Midway through Tomas Alfredson’s masterful adaptation of John Le Carre’s novel Tinker Tailor Soldier Spy, John Hurt, warning of the presence of a Soviet mole secreted at the top of British intelligence, growls, ‘There’s a rotten apple’. But there’s nothing rotten about the film itself. This is handsomely mounted, engrossing filmmaking of the highest order, made by adults, for adults.
It also gives one of cinema’s finest actors, Gary Oldman, the chance to step back into the spotlight after a long period slaving away either in strong supporting roles or mediocre to crap material. He fills Alec Guiness’ shoes as veteran MI6 agent George Smiley, who has been forced into Cold War retirement following the toppling of agency chief, Control (Hurt) after a botched Hungarian mission. He’s lured back into the fold to uncover the aforementioned mole – one who has apparently been hidden among the echelons of the ‘Circus’ for years.
It’s a purely clandestine affair that involves spying on the spies who supplanted him: Percy Alleline (Toby Jones), Roy Bland (Ciaran Hinds) and Bill Haydon (Colin Firth), the latter having had an affair with Smiley’s wife. Having taken Benedict Cumberbatch’s Peter Guillam under his wing, Smiley is soon lost in the labyrinth of subterfuge, which also involves disgraced, exiled agent Ricki Tarr (Tom Hardy) and Jim Prideaux (Mark Strong).
Emerging from the shadow of the celebrated BBC TV series, Bridget O’Connor and Peter Straughan’s screenplay makes an excellent fist of compressing Le Carre’s dense, difficult novel into a taut two-hour timeframe. The screenplay is all the more admirable for the way it re-orchestrates and re-arranges events for a smidgen more clarity whilst also preserving the irresistible ambiguity that permeates the novel like a thick fog.
The presence of Alfredson behind the camera, and the creme de la creme of (largely male) British acting talent in front of it, is the icing on the cake. The beautifully shot Swedish vampire drama Let the Right One In announced the presence of a major new directorial talent in the world of international filmmaking, and Alfredson’s characteristically chilly outlook is perfect for this Cold War-set thriller.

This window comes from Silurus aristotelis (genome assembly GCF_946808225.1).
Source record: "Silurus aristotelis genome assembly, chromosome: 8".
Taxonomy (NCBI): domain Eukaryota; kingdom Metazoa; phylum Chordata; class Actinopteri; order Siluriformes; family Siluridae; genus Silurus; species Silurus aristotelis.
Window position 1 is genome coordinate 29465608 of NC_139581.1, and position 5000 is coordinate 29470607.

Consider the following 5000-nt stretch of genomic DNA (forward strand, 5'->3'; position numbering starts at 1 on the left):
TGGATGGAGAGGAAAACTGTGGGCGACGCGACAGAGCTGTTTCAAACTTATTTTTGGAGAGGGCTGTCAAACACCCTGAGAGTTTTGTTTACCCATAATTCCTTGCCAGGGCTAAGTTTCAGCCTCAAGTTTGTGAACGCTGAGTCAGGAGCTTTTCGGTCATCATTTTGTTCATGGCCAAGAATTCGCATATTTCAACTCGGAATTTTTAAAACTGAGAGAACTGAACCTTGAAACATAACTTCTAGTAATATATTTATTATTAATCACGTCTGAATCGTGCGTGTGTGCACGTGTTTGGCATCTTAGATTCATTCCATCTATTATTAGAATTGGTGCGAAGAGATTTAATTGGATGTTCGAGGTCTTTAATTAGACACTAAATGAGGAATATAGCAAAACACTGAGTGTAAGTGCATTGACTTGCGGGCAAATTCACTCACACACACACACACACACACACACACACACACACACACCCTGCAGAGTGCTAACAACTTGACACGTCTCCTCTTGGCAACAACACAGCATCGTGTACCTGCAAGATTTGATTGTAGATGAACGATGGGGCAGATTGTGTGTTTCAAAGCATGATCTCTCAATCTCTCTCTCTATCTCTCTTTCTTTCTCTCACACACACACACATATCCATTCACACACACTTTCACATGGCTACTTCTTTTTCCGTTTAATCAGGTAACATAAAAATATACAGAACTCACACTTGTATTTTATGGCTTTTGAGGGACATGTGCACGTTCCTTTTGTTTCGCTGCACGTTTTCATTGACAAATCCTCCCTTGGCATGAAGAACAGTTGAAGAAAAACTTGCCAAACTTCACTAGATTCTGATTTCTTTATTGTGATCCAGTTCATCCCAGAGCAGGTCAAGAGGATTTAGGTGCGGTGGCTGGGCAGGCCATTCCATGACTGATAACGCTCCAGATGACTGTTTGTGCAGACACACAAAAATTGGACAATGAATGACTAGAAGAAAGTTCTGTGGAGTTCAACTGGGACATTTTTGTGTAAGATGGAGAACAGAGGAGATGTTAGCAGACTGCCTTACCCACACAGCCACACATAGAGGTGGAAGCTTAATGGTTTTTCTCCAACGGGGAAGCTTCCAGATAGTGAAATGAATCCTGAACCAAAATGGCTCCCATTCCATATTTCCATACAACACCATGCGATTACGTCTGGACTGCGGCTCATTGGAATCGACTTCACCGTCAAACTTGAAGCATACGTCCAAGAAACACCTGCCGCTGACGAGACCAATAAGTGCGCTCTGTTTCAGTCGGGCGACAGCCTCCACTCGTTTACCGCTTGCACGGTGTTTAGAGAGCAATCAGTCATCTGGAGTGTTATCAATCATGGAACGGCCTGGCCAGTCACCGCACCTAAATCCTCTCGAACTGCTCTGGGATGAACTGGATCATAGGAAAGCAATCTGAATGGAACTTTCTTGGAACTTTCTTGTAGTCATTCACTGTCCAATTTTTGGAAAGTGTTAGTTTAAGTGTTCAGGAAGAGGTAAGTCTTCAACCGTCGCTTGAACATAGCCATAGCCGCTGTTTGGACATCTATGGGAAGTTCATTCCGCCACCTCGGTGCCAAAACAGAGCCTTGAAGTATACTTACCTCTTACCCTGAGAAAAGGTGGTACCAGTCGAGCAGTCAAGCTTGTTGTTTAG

The sense of time and place is what makes the film so utterly compelling. Just as Le Carre’s deliberately confusing novel created a powerful suction, drawing readers deeper into the rabbit hole, Alfredson’s film also invites people to get lost. What matters most is the overall feeling of paranoid malaise – it permeates the film’s characters and all but seeps through the frame. One can almost smell the pungent aroma of 1970s London. The air of possible betrayal lurking around every corner is quite overwhelming. Superb technical credits from Hoyte Van Hoytema’s smoky cinematography to Alberto Iglesias’ jazzy score add an authentically rich texture.
And in the form of Smiley, Oldman delivers some of the finest work of his career. Once famed for shouty, frothing-at-the-mouth roles, here he’s just as intense as before, it’s just the volume has been dialled down, the body language conveyed with the subtlest gestures from clenched hands to the slightest twist of the neck. Playing this seemingly lugubrious but deceptively iron-willed character, one who has been called back in from the cold, requires utmost conviction behind the unflattering spectacles, and Oldman does him justice.
The actor’s stillness is magnetic, and he’s flanked by a superb supporting cast, all of whom revel in the ambiguity of their characters. All the performances are minutely calibrated and attuned to the paranoid atmosphere Alfredson creates behind the camera, earmarking him not only as a technical helmer but a fine director of actors too. The Cold War may not have been a barrel of laughs for those living through it, but it’s fodder for brilliant filmmakers such as this.